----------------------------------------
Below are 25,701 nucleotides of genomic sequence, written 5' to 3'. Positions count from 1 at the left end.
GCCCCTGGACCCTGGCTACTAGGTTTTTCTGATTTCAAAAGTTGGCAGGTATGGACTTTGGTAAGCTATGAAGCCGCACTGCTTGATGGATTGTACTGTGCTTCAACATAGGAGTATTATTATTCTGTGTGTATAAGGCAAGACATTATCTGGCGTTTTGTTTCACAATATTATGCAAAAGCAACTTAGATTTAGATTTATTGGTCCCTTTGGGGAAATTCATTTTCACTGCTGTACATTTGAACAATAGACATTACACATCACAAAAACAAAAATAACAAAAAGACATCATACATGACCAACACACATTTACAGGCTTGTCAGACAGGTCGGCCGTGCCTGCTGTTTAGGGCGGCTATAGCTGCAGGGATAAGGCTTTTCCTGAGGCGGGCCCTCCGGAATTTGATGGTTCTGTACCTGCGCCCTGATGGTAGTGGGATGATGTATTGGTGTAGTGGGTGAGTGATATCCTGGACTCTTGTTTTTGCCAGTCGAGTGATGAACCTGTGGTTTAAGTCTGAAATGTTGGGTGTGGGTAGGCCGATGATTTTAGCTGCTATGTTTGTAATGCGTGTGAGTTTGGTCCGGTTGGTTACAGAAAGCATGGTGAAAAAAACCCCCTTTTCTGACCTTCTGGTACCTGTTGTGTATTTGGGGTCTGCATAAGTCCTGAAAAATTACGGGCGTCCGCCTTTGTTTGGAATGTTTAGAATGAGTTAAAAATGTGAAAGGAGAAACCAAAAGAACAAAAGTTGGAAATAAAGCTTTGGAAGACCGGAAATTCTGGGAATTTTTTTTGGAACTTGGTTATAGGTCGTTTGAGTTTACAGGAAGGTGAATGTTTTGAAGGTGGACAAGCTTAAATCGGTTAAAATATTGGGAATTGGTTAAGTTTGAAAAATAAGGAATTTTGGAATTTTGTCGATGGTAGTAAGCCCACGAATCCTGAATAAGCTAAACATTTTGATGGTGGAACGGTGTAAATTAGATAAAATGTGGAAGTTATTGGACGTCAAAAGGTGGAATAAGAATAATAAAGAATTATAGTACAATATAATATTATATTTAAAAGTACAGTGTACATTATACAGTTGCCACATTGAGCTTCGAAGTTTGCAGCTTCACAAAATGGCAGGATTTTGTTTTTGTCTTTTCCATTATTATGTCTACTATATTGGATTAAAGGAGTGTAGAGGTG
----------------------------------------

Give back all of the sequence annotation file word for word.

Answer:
Below are 25,701 nucleotides of genomic sequence, written 5' to 3'. Positions count from 1 at the left end.
GCCCCTGGACCCTGGCTACTAGGTTTTTCTGATTTCAAAAGTTGGCAGGTATGGACTTTGGTAAGCTATGAAGCCGCACTGCTTGATGGATTGTACTGTGCTTCAACATAGGAGTATTATTATTCTGTGTGTATAAGGCAAGACATTATCTGGCGTTTTGTTTCACAATATTATGCAAAAGCAACTTAGATTTAGATTTATTGGTCCCTTTGGGGAAATTCATTTTCACTGCTGTACATTTGAACAATAGACATTACACATCACAAAAACAAAAATAACAAAAAGACATCATACATGACCAACACACATTTACAGGCTTGTCAGACAGGTCGGCCGTGCCTGCTGTTTAGGGCGGCTATAGCTGCAGGGATAAGGCTTTTCCTGAGGCGGGCCCTCCGGAATTTGATGGTTCTGTACCTGCGCCCTGATGGTAGTGGGATGATGTATTGGTGTAGTGGGTGAGTGATATCCTGGACTCTTGTTTTTGCCAGTCGAGTGATGAACCTGTGGTTTAAGTCTGAAATGTTGGGTGTGGGTAGGCCGATGATTTTAGCTGCTATGTTTGTAATGCGTGTGAGTTTGGTCCGGTTGGTTACAGAAAGCATGGTGAAAAAAACCCCCTTTTCTGACCTTCTGGTACCTGTTGTGTATTTGGGGTCTGCATAAGTCCTGAAAAATTACGGGCGTCCGCCTTTGTTTGGAATGTTTAGAATGAGTTAAAAATGTGAAAGGAGAAACCAAAAGAACAAAAGTTGGAAATAAAGCTTTGGAAGACCGGAAATTCTGGGAATTTTTTTTGGAACTTGGTTATAGGTCGTTTGAGTTTACAGGAAGGTGAATGTTTTGAAGGTGGACAAGCTTAAATCGGTTAAAATATTGGGAATTGGTTAAGTTTGAAAAATAAGGAATTTTGGAATTTTGTCGATGGTAGTAAGCCCACGAATCCTGAATAAGCTAAACATTTTGATGGTGGAACGGTGTAAATTAGATAAAATGTGGAAGTTATTGGACGTCAAAAGGTGGAATAAGAATAATAAAGAATTATAGTACAATATAATATTATATTTAAAAGTACAGTGTACATTATACAGTTGCCACATTGAGCTTCGAAGTTTGCAGCTTCACAAAATGGCAGGATTTTGTTTTTGTCTTTTCCATTATTATGTCTACTATATTGGATTAAAGGAGTGTAGAGGTG